Tom Van Devender and Ana Lilia and were honored with the Frank Blair Eminent Naturalist Award from the Southwestern Association of Naturalists.
“A group of our closest, longtime friends and colleagues nominated us for the award and wrote letters of support,” Van Devender says. “It’s really humbling to see our names on a list of so many great naturalists. But it’s really just who we are and what we do.”
According to the SWAN website, “the W. Frank Blair Eminent Naturalist Award recognizes excellence in a lifetime of commitment to outstanding study or conservation of the flora or fauna of the southwestern United States, Mexico, and Central America.”
Van Devender says he has been a member of SWAN for many years, until recently, but his entire life has been spent amongst wildlife.
“I’ve always considered myself a natural historian first and a scientist second (and a storyteller teacher),” he says. “It all started with my brother Wayne and I as teenage terrors scouring drainage canals and bayous in Texas and South Carolina, fishing, catching snakes. frogs, lizards, and anything else we could, including a very mean baby alligator named Gruesome that we kept as a pet.”
Ana Lilia meanwhile grew up learning about medicinal plants from her mother and next neighbor Doña Carmelita, the town’s curandera (healer). She later taught in the telesecundaria (satellite middle school) in Yecora in the Sierra Madre Occidental in eastern Sonora.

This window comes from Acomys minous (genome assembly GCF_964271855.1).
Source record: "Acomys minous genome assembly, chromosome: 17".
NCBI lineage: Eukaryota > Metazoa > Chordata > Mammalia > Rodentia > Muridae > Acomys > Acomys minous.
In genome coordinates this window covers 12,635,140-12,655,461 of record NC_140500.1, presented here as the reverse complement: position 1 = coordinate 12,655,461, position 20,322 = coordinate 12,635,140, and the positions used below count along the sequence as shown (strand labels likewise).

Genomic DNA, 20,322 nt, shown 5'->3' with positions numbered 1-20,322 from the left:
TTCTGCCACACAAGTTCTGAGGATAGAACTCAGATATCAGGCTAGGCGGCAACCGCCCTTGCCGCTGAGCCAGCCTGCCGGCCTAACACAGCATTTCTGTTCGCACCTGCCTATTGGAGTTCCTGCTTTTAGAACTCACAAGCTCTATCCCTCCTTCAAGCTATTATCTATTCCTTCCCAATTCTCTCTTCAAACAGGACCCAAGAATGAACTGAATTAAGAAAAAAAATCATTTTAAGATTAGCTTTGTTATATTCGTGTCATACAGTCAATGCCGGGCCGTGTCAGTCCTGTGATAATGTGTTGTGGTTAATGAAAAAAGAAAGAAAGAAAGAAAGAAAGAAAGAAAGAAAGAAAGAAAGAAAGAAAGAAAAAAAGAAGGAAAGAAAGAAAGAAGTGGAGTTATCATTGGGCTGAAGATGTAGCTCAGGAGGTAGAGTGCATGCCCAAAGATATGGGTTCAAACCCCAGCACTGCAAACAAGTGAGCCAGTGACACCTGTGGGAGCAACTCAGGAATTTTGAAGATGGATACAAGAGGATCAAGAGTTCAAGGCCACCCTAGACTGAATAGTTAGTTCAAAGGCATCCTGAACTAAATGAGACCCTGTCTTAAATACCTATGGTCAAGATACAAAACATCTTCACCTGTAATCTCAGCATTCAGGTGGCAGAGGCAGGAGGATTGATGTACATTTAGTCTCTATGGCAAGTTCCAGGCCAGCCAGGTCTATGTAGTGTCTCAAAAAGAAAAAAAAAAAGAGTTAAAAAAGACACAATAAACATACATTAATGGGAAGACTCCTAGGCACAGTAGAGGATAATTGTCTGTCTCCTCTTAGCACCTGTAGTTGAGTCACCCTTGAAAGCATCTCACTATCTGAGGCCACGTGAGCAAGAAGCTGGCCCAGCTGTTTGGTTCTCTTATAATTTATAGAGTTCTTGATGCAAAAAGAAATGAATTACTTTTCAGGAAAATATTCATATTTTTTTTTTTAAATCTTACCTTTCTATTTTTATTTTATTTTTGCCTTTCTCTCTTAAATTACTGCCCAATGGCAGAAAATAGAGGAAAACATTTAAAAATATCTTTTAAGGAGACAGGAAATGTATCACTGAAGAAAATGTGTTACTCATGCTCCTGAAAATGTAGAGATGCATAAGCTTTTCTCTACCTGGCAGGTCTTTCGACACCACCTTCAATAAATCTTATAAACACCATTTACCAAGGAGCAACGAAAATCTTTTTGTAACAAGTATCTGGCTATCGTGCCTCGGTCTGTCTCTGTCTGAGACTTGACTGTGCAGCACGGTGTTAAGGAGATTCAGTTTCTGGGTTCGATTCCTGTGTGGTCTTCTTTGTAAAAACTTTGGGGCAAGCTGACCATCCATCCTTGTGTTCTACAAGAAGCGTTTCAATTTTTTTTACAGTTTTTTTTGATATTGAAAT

“There she explored remote canyons with Mountain Pima Indian kids and learned more about medicinal plants from their mothers,” Van Devender says. “After we got together in 1995, we tackled the super rich Madrean flora of Yecora, just the beginning of 25 years of natural history and cultural experiences.”
Over the last quarter of a century, Van Devender and Lilia have created lasting change for the better throughout the region, from monitoring the growth and movement of flourishing wildlife, to preserving rare flora.
In 2015 GreaterGood.org began Project WILDCAT to protect predators in the lower Río Bavispe south of Granados, Sonora. One part of the project is working with landowners to switch to a synchronous breeding program where the bulls are with the cows only a short time each year. The other part of the project is documenting and monitoring the wildlife, especially jaguars and ocelots, using wildlife cameras. The cameras are providing a wealth of new records of mammals for the Madrean Discovery Expeditions database.
Working with the Madrean Discovery Expeditions program funded by Greater Good Charities, VanDevender and Lilia have used data taken from years of trail camera footage to examine the ecology of the northern-most known breeding population of ocelots in the area, helping conserve the species for the future.
In mid-2020, while a majority of the rest of the world was locked down in their homes, Van Devender and Lilia discovered what could turn out to be a new species in the dry mountains of the Sky Islands.
Rest assured, more discoveries and stories of conservation are to come from this team.
“This award is not just for us, but reflects an amazing time for natural history,” Van Devender says.Whizzco